Breaking up is hard to do – but not in the case of your insurance company. You can switch insurance to whichever company you want, whenever you want. It should never be difficult or ‘wrong’ to change insurance companies. You might want to hold out for a no-claims bonus or think that your loyalty will be repaid with lower premiums, however if you feel that your insurance provider no longer has your best interests at heart, it might be time to move on – no matter what time of year or at what point of your policy term you are.
What is a policy and what is a term?
Remember that short-term insurance is different from things like medical aid and life insurance in that it doesn’t impose blackout periods or conditions which stipulate when you are allowed to claim. You are 100% covered on your car, home contents or buildings from day one. You don’t get more covered as time goes by.
If you pay premiums on a month-to-month basis, you can simply notify your insurer that you want to cancel your policy (your contract). That’s it – simple as that. They may try to woo you with reduced premiums but you are under no obligation to accept their offer. It doesn’t matter if you’re approaching your renewal date or if you are in the middle of your policy term (mid-policy or mid-term).
If you’ve paid for a whole year in advance – i.e. for a 12-month term/duration – and you cancel halfway through this period, your insurance company will pay back your premium on a pro rata basis. The only reason why they won’t pay you back is if you’ve claimed to the value of the maximum insured amount.
Tip: Remember that all insurance companies look at your claims history to determine your insurability as a client so if you’ve made a lot of claims during your term, a new insurance company might charge you a higher premium than your existing provider. A poor claims history, a previous insurance policy cancelled by the insurer due to excessive/ fraudulent claims and a high risk profile (e.g. geographical location or high performance vehicle combined with an inexperienced driver) are all reasons why you may be refused insurance.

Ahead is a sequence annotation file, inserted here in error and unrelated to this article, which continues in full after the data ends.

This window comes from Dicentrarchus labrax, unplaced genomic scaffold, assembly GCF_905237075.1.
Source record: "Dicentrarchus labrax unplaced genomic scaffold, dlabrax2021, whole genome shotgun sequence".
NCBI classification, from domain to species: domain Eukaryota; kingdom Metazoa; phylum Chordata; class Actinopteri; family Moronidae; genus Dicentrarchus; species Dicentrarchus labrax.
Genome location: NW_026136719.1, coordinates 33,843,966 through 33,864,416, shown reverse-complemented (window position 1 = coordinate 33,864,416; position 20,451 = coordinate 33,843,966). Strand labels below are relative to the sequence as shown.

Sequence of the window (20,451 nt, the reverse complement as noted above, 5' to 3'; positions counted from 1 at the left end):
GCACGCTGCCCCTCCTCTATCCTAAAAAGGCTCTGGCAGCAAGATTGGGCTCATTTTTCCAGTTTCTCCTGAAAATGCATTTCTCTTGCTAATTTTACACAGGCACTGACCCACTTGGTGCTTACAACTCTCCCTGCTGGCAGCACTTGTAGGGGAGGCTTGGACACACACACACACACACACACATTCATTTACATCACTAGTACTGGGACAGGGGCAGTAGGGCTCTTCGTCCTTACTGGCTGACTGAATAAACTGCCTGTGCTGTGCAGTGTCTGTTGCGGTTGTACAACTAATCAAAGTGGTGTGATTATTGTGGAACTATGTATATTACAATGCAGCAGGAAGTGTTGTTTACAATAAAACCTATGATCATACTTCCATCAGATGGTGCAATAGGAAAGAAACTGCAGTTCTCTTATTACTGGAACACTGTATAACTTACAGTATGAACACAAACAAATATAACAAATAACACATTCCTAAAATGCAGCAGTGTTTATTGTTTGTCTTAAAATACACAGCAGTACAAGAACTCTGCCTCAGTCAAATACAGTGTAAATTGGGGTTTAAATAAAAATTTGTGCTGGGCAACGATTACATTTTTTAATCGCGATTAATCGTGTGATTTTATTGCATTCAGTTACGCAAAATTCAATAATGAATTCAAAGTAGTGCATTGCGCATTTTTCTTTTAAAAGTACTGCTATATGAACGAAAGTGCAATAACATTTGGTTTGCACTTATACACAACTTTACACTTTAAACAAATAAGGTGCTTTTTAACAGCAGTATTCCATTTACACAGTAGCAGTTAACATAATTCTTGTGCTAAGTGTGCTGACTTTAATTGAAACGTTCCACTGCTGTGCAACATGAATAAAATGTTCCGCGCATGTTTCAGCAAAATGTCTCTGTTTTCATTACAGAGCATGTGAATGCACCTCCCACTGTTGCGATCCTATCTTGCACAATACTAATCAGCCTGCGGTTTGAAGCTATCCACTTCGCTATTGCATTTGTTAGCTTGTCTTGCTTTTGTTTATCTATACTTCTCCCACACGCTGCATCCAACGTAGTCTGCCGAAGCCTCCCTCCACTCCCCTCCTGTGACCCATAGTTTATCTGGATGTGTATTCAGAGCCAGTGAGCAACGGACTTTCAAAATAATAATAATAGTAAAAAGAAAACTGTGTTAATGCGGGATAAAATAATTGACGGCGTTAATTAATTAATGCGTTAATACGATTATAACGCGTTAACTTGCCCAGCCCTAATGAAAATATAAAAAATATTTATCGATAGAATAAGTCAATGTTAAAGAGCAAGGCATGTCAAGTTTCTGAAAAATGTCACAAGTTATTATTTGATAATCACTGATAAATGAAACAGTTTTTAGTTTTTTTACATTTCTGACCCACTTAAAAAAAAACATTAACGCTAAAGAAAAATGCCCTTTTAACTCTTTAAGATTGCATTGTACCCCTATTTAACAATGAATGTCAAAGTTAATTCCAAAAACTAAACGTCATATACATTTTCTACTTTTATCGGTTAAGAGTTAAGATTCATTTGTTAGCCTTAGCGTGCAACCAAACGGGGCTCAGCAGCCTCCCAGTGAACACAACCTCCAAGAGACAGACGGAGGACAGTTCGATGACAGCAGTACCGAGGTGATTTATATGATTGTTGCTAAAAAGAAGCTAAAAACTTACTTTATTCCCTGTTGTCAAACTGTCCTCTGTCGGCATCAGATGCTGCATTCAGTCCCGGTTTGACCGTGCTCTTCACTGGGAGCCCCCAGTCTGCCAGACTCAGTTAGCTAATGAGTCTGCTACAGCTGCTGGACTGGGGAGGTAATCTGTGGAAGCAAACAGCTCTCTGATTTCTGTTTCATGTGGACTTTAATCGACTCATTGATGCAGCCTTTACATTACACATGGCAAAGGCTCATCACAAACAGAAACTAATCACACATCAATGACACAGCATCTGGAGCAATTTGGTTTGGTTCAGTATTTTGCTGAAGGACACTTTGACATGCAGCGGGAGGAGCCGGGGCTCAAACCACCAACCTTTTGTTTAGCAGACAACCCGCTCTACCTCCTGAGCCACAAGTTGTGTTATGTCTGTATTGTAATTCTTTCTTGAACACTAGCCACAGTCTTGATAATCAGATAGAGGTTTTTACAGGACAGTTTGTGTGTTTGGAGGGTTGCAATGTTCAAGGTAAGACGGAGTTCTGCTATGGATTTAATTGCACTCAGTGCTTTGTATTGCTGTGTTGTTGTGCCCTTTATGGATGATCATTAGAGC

Reasons to switch insurers
Here are a few common reasons why people decide to call it a day with their insurance company. Have a look to see if any of these apply to you and if it’s time to get a new quote:
- Price: In the current economic climate, many people have to tighten their belts and insurance cover is often the first budget item that gets relooked. Cheaper is, however, not always better.
- Service: Perhaps you made a claim and weren’t happy with how it was handled? Or perhaps it wasn’t paid at all? You want to be with the insurer who looks for reasons to pay you rather than NOT.
- Coverage: Perhaps you need a niche type of insurance cover that your insurer doesn’t offer or you feel your existing cover is too restrictive.
- Excess: A co-payment can bring a nasty surprise at claims time – perhaps you want to move to an insurance company with more favourable excess amounts?
- Added extras: Insurance companies offer a lot of extra benefits to add value, from handbag cover to take-home services to SOS assistance. You might feel that your current insurer is falling short on this front.
- Bundle offer: Perhaps you are looking at combining home and car insurance.
Opportunities to relook your insurance
Even if you are not unhappy with your current insurer, it might be a good idea to review your cover if:
- You recently got married or divorced, and you are restructuring your assets, responsibilities and finances.
- You want to add or remove a driver who no longer lives with you – e.g. a student child who has moved or a child who just got their driver’s licence.
- You’ve bought a new car or home, or a lot of new and expensive tools/furniture/electronic equipment.
- You’ve just welcomed a new dog into your home and want to raise your liability cover.
- You’ve changed jobs and want to update your mileage or where the car is parked, for example.
Things to remember before changing
Before you make a decision to switch insurers, be sure to compare the extent and limits of cover to your existing policy and check your new policy for excess fees. The deal you are getting may not be as great as you think if you discover that your new insurer offered you a much lower premium at the expense of your type of cover and insured amounts.